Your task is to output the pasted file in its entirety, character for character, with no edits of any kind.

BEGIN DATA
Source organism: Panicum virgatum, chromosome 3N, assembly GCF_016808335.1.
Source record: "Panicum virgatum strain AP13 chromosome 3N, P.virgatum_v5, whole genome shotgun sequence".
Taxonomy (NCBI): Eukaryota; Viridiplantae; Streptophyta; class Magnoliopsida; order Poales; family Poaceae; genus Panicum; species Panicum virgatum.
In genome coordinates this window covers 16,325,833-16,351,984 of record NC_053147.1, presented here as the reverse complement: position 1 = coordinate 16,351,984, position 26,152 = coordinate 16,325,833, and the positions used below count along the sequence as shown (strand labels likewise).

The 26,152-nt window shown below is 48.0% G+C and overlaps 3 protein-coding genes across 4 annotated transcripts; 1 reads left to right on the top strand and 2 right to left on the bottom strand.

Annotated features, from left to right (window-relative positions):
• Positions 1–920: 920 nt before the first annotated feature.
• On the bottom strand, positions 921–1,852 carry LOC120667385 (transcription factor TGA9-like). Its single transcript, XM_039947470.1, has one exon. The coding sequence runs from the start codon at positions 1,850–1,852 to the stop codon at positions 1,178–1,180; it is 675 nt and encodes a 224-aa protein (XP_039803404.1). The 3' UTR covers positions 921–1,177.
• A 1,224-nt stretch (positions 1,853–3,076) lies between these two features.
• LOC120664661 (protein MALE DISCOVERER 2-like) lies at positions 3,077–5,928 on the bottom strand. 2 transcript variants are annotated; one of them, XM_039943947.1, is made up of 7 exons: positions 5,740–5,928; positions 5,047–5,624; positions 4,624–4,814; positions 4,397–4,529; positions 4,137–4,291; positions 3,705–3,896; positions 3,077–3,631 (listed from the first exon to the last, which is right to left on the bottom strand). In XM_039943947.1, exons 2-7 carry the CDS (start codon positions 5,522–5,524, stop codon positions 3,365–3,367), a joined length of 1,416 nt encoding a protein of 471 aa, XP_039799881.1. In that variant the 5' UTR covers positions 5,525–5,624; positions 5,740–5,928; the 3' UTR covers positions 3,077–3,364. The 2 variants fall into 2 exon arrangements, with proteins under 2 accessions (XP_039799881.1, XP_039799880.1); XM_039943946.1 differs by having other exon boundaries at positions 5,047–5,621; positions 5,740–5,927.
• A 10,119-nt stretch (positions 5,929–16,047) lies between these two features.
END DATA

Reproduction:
Source organism: Panicum virgatum, chromosome 3N, assembly GCF_016808335.1.
Source record: "Panicum virgatum strain AP13 chromosome 3N, P.virgatum_v5, whole genome shotgun sequence".
Taxonomy (NCBI): Eukaryota; Viridiplantae; Streptophyta; class Magnoliopsida; order Poales; family Poaceae; genus Panicum; species Panicum virgatum.
In genome coordinates this window covers 16,325,833-16,351,984 of record NC_053147.1, presented here as the reverse complement: position 1 = coordinate 16,351,984, position 26,152 = coordinate 16,325,833, and the positions used below count along the sequence as shown (strand labels likewise).

The 26,152-nt window shown below is 48.0% G+C and overlaps 3 protein-coding genes across 4 annotated transcripts; 1 reads left to right on the top strand and 2 right to left on the bottom strand.

Annotated features, from left to right (window-relative positions):
• Positions 1–920: 920 nt before the first annotated feature.
• On the bottom strand, positions 921–1,852 carry LOC120667385 (transcription factor TGA9-like). Its single transcript, XM_039947470.1, has one exon. The coding sequence runs from the start codon at positions 1,850–1,852 to the stop codon at positions 1,178–1,180; it is 675 nt and encodes a 224-aa protein (XP_039803404.1). The 3' UTR covers positions 921–1,177.
• A 1,224-nt stretch (positions 1,853–3,076) lies between these two features.
• LOC120664661 (protein MALE DISCOVERER 2-like) lies at positions 3,077–5,928 on the bottom strand. 2 transcript variants are annotated; one of them, XM_039943947.1, is made up of 7 exons: positions 5,740–5,928; positions 5,047–5,624; positions 4,624–4,814; positions 4,397–4,529; positions 4,137–4,291; positions 3,705–3,896; positions 3,077–3,631 (listed from the first exon to the last, which is right to left on the bottom strand). In XM_039943947.1, exons 2-7 carry the CDS (start codon positions 5,522–5,524, stop codon positions 3,365–3,367), a joined length of 1,416 nt encoding a protein of 471 aa, XP_039799881.1. In that variant the 5' UTR covers positions 5,525–5,624; positions 5,740–5,928; the 3' UTR covers positions 3,077–3,364. The 2 variants fall into 2 exon arrangements, with proteins under 2 accessions (XP_039799881.1, XP_039799880.1); XM_039943946.1 differs by having other exon boundaries at positions 5,047–5,621; positions 5,740–5,927.
• A 10,119-nt stretch (positions 5,929–16,047) lies between these two features.